Dandelion: The ubiquitous dandelion (Taxacum officinalis) is entirely edible. When picked small, and unopened, the flower buds have a surprising sweetness, reminiscent of honey. Young greens are also tasty either raw or steamed. Dandelion petals look very nice when scattered over pasta or rice. While dandelions are rather easy to come by, make sure to harvest them only from organic gardens. Avoid any grown near roads or picked from lawns where chemicals may be present.
Marigold: Also known as calendula, marigolds are easy to grow but only the petals can be eaten. Fresh, they have a spicy, citrusy flavour, sometimes with bitter notes, and can be scattered over salads. Cooked they don’t taste of much but add a beautiful golden hue to all sorts of dishes including soups, pastas and risottos. Historically marigold petals were used to colour butter and cheeses and were known as ‘poor man’s saffron’.
Lilac: Like lavender, the flowers of lilac (Syringa vulgaris) have an intensely floral, almost perfumey flavor with lemon undertones. A little goes a long way, but one or two individual flowers added to a summer punch looks wonderful and tastes very refreshing.
Pansy: The flower petals of the familiar garden pansy (Viola x wittrockiana) are edible and highly decorative. The petals have little flavor, but the whole flower can also be used. It has a grassy, wintergreen undertone that works well in fruit salad.
Rose: All varieties of rose are edible and petals are widely used as a flavoring across India, Pakistan, Afghanistan and the Middle East, most obviously in desserts, ice creams and sweets (think gulab jamum or Turkish delight). The petals look stunning on cakes and trifles and make lovely jams, both on their own or combined with strawberries or raspberries. They can be infused into a simple syrup for use in cocktails and a few petals make a great addition to a G&T.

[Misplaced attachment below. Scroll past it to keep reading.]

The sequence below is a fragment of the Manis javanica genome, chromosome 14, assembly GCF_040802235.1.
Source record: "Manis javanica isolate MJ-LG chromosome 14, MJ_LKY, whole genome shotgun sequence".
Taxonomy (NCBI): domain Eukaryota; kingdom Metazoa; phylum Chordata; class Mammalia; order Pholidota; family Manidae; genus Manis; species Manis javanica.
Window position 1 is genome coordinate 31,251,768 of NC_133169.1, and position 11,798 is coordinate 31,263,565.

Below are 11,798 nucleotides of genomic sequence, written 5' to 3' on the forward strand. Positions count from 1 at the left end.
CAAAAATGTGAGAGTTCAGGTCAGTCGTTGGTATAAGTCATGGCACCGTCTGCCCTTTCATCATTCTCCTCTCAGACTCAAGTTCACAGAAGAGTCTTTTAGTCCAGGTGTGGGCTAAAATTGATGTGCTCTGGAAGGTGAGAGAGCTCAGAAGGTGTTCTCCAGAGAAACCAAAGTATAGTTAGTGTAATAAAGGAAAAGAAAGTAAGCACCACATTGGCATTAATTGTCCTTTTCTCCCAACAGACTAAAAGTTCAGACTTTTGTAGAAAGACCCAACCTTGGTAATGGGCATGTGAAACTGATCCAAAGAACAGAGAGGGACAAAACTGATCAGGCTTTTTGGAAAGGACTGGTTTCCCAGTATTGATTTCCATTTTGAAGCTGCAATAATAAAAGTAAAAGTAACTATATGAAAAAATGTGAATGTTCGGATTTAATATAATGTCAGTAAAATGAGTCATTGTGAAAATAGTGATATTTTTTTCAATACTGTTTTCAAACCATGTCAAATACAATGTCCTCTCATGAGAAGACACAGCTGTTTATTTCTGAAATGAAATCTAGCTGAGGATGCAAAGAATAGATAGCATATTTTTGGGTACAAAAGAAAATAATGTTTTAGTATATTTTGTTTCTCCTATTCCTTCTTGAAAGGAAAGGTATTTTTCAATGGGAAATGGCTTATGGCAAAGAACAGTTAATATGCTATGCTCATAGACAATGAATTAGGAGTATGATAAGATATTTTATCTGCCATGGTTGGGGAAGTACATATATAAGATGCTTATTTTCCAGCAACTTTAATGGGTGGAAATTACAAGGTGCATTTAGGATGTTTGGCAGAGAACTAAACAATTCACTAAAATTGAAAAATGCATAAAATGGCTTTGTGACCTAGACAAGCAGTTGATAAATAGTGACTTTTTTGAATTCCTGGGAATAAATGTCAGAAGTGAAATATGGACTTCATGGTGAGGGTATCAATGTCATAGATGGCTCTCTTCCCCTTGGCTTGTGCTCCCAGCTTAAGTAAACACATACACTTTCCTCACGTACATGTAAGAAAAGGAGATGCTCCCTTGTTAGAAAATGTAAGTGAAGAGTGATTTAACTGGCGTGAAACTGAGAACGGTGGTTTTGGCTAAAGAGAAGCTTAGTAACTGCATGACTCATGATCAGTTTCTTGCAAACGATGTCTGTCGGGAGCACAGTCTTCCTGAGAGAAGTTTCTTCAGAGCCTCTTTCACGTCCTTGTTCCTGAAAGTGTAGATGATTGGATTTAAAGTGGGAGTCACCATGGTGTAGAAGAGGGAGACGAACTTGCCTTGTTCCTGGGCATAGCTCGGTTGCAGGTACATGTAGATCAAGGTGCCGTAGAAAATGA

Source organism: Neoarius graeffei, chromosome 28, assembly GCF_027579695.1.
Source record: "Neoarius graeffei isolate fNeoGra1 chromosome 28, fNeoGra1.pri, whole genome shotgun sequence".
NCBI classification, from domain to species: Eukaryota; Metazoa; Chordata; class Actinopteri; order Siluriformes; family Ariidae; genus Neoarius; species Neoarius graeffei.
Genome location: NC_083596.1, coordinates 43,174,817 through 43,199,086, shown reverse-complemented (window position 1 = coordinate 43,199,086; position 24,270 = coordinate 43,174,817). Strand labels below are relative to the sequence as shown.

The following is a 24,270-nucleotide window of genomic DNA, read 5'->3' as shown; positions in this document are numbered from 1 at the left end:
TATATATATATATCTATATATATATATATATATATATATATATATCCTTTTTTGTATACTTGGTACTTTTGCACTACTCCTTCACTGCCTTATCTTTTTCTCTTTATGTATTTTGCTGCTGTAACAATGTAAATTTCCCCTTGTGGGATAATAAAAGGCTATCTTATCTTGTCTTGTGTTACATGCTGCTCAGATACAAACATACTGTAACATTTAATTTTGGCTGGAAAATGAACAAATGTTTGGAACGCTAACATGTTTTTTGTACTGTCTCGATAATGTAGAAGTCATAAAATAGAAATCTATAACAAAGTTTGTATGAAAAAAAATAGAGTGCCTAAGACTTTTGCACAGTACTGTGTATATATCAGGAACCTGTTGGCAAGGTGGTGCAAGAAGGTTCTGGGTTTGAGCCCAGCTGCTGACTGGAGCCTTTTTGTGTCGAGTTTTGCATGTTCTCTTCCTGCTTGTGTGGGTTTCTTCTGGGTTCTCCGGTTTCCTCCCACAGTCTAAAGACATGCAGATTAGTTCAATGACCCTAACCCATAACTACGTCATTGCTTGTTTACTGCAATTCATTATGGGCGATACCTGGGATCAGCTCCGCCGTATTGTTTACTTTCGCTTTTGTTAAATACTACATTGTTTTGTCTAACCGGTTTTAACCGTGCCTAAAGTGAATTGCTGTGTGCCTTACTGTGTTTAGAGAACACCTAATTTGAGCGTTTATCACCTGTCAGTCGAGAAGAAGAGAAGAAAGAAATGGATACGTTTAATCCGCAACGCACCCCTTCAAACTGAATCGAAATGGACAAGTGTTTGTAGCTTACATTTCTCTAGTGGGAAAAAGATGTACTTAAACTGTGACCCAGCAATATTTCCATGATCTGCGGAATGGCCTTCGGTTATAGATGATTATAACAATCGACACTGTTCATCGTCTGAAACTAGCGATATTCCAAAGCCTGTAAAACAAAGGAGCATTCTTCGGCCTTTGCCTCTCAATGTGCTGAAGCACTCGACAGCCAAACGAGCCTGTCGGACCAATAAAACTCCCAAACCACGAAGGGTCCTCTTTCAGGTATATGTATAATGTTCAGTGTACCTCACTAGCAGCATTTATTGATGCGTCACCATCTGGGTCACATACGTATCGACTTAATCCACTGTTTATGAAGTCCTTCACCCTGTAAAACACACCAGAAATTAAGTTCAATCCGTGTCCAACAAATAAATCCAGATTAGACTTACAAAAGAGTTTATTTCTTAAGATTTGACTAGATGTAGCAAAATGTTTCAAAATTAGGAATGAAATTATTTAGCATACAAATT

Roses can make an appearance in savoury dishes, too; the dried petals are used in ground spice mixtures like ras el hanout which are then used in tagines and to flavor grilled meats (rose is a particularly popular partner for quail). The more fragrant the flower the stronger the flavor will be, so go easy with it to stop your dish ending up with a soapy air.
Violet: Many varieties (Viola spp.) are suitable for decorating food. They come in a range of sweet, perfumed flavors, and a wide range of colors. Some of the tiniest violet flowers make the best additions to cakes, drinks, and salads.